Tomato Plant Ripening: Can You Slow Down The Ripening Of Tomatoes?

Small Tomato Plants Ripening
(Image credit: RussieseO)

Living in the Pacific Northwest as I do, we almost never encounter the problem of how to slow ripening tomatoes. We are more likely to be praying for any tomatoes at all, well into August! I realize that not everyone lives in such a cool and wet climate, however, and that slowing down tomato ripening may be of paramount importance in hotter regions.

Tomato Plant Ripening

Ethylene gas is responsible for the tomato plant ripening process. This process begins with ethylene gas being produced inside the tomato once it has attained full size and is pale green. Once tomatoes turn about half green and half pink, called the breaker stage, cells form across the stem, sealing it off from the main vine. At this breaker stage, tomato plant ripening may occur either on or off the stem with no loss of flavor.

Can You Slow Down the Ripening of Tomatoes?

If you live in a region prone to very hot summers, it might be beneficial to know how to slow ripening tomatoes in order to extend your tomato crop harvest. Temperatures over 95 degrees F. (35 C.) will not allow tomatoes to form their red pigments. While they will rapidly ripen, even too rapidly, they end up a yellowish orange hue. So, can you slow down the ripening of tomatoes? Yes, indeed. While tomatoes don't ripen at fridge temps, if they are harvested at the breaker stage, storing them in a cool area no less than 50 degrees F. (10 C.) will begin the process for slowing down tomato ripening.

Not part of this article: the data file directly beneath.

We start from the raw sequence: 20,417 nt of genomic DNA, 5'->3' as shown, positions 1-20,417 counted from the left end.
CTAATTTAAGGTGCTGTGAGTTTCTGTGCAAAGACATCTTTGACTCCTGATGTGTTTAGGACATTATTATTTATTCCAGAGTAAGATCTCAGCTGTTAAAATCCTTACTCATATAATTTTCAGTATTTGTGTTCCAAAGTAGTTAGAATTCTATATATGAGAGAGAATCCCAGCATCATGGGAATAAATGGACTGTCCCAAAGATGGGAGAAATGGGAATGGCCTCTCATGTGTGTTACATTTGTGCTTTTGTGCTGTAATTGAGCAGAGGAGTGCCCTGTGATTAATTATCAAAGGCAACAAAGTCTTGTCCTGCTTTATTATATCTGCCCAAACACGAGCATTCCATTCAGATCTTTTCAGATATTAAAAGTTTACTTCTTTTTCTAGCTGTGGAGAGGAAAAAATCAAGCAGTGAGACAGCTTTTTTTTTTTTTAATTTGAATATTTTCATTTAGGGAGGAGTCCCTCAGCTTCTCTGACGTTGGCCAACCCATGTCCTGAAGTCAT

How to Slow Ripening Tomatoes

To extend your tomato crop harvest, remove the fruit from the vine when it is at the breaker stage, remove the stems, and wash the tomatoes with water-- drying in single layers on clean towels. Here, the options expand on slowing down tomato ripening. Some people simply place the tomatoes one to two layer deep in a covered box for ripening while others individually wrap the fruit in brown paper or a sheet of newspaper and then place in the box. Paper wrapping reduces the buildup of ethylene gas, which is responsible for tomato plant ripening, thereby slowing down tomato ripening. Either way, store the box in an area that is no less than 55 degrees F. (13 C.) and in a place of low humidity, such as the basement or a cool garage. Any lower than 55 degrees F. (13 C.), and the tomatoes will have a bland flavor. Tomatoes stored in temperatures of between 65 and 70 degrees F. (18-21 C.) will ripen within two weeks and those stored at 55 degrees F. (13 C.) in three to four weeks. Humidity is a huge factor when storing the tomatoes, as they will shrivel if too low and mold if it is too high. For high humidity regions, try placing the tomatoes in a strainer over a pan of water. You can also try to extend your tomato crop harvest by removing the entire tomato vine and hanging it upside down to gradually ripen in a dark, cool basement or garage. Allow the fruit to ripen naturally, checking frequently and removing the tomatoes that are fully ripened as they will give off ethylene gas and speed the overall ripening of the case of tomatoes. If you wish to speed up the ripening process for just a few tomatoes, you can increase the temperature by moving them to an area up to 85 degrees F. (29 C.) or place a ripe tomato or banana (containing high amounts of ethylene gas) in the container with the tomatoes to hasten ripening. Keeping them warm up to a maximum 85 degrees F. (29 C.) will rapidly bring full ripeness. Once ripe, they can keep for several weeks in the refrigerator.

Amy Grant

Amy Grant has been gardening for 30 years and writing for 15. A professional chef and caterer, Amy's area of expertise is culinary gardening.